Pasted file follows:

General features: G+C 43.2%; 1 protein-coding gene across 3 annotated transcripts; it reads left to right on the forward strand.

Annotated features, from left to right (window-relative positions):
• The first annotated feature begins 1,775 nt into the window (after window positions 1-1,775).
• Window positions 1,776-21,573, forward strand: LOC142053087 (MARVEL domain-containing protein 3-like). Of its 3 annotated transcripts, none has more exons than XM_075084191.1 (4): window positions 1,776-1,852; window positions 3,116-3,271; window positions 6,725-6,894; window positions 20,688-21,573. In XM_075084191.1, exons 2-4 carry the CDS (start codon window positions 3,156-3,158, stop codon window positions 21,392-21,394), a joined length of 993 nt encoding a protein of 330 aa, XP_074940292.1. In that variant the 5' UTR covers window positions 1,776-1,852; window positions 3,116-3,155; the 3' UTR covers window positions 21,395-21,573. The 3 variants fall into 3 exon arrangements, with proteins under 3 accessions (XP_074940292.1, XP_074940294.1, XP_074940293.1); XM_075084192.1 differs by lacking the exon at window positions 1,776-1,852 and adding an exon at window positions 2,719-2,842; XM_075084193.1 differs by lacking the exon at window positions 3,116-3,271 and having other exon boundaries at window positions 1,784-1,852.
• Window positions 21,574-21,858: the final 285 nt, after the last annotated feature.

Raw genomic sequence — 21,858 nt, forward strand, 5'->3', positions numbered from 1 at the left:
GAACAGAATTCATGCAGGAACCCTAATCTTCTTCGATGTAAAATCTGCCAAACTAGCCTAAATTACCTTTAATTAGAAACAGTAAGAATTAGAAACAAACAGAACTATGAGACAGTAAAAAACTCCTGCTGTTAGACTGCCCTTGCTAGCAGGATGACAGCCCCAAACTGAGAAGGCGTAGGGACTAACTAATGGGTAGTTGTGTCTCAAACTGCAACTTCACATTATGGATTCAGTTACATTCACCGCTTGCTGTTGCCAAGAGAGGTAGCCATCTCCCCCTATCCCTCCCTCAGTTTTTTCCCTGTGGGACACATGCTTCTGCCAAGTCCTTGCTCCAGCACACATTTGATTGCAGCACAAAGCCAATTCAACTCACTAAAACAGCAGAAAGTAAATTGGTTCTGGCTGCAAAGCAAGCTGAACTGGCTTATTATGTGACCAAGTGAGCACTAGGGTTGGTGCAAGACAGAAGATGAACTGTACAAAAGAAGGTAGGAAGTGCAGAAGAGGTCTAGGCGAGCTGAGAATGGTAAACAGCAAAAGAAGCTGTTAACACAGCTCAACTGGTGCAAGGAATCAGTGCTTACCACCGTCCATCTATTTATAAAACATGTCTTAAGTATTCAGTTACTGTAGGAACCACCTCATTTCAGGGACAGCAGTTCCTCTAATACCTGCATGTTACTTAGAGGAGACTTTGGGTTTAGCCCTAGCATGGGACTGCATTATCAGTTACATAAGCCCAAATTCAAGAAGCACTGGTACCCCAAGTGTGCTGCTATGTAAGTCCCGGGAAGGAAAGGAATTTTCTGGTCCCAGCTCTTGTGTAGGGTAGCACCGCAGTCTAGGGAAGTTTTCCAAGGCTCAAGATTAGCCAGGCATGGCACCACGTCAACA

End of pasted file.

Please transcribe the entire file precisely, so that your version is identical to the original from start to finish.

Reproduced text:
General features: G+C 43.2%; 1 protein-coding gene across 3 annotated transcripts; it reads left to right on the forward strand.

Annotated features, from left to right (window-relative positions):
• The first annotated feature begins 1,775 nt into the window (after window positions 1-1,775).
• Window positions 1,776-21,573, forward strand: LOC142053087 (MARVEL domain-containing protein 3-like). Of its 3 annotated transcripts, none has more exons than XM_075084191.1 (4): window positions 1,776-1,852; window positions 3,116-3,271; window positions 6,725-6,894; window positions 20,688-21,573. In XM_075084191.1, exons 2-4 carry the CDS (start codon window positions 3,156-3,158, stop codon window positions 21,392-21,394), a joined length of 993 nt encoding a protein of 330 aa, XP_074940292.1. In that variant the 5' UTR covers window positions 1,776-1,852; window positions 3,116-3,155; the 3' UTR covers window positions 21,395-21,573. The 3 variants fall into 3 exon arrangements, with proteins under 3 accessions (XP_074940292.1, XP_074940294.1, XP_074940293.1); XM_075084192.1 differs by lacking the exon at window positions 1,776-1,852 and adding an exon at window positions 2,719-2,842; XM_075084193.1 differs by lacking the exon at window positions 3,116-3,271 and having other exon boundaries at window positions 1,784-1,852.
• Window positions 21,574-21,858: the final 285 nt, after the last annotated feature.

Raw genomic sequence — 21,858 nt, forward strand, 5'->3', positions numbered from 1 at the left:
GAACAGAATTCATGCAGGAACCCTAATCTTCTTCGATGTAAAATCTGCCAAACTAGCCTAAATTACCTTTAATTAGAAACAGTAAGAATTAGAAACAAACAGAACTATGAGACAGTAAAAAACTCCTGCTGTTAGACTGCCCTTGCTAGCAGGATGACAGCCCCAAACTGAGAAGGCGTAGGGACTAACTAATGGGTAGTTGTGTCTCAAACTGCAACTTCACATTATGGATTCAGTTACATTCACCGCTTGCTGTTGCCAAGAGAGGTAGCCATCTCCCCCTATCCCTCCCTCAGTTTTTTCCCTGTGGGACACATGCTTCTGCCAAGTCCTTGCTCCAGCACACATTTGATTGCAGCACAAAGCCAATTCAACTCACTAAAACAGCAGAAAGTAAATTGGTTCTGGCTGCAAAGCAAGCTGAACTGGCTTATTATGTGACCAAGTGAGCACTAGGGTTGGTGCAAGACAGAAGATGAACTGTACAAAAGAAGGTAGGAAGTGCAGAAGAGGTCTAGGCGAGCTGAGAATGGTAAACAGCAAAAGAAGCTGTTAACACAGCTCAACTGGTGCAAGGAATCAGTGCTTACCACCGTCCATCTATTTATAAAACATGTCTTAAGTATTCAGTTACTGTAGGAACCACCTCATTTCAGGGACAGCAGTTCCTCTAATACCTGCATGTTACTTAGAGGAGACTTTGGGTTTAGCCCTAGCATGGGACTGCATTATCAGTTACATAAGCCCAAATTCAAGAAGCACTGGTACCCCAAGTGTGCTGCTATGTAAGTCCCGGGAAGGAAAGGAATTTTCTGGTCCCAGCTCTTGTGTAGGGTAGCACCGCAGTCTAGGGAAGTTTTCCAAGGCTCAAGATTAGCCAGGCATGGCACCACGTCAACA